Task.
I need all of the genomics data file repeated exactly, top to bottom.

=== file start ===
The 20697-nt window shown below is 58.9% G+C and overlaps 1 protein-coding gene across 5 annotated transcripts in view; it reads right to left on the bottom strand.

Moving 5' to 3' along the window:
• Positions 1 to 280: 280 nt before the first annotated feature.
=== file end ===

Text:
The 20697-nt window shown below is 58.9% G+C and overlaps 1 protein-coding gene across 5 annotated transcripts in view; it reads right to left on the bottom strand.

Moving 5' to 3' along the window:
• Positions 1 to 280: 280 nt before the first annotated feature.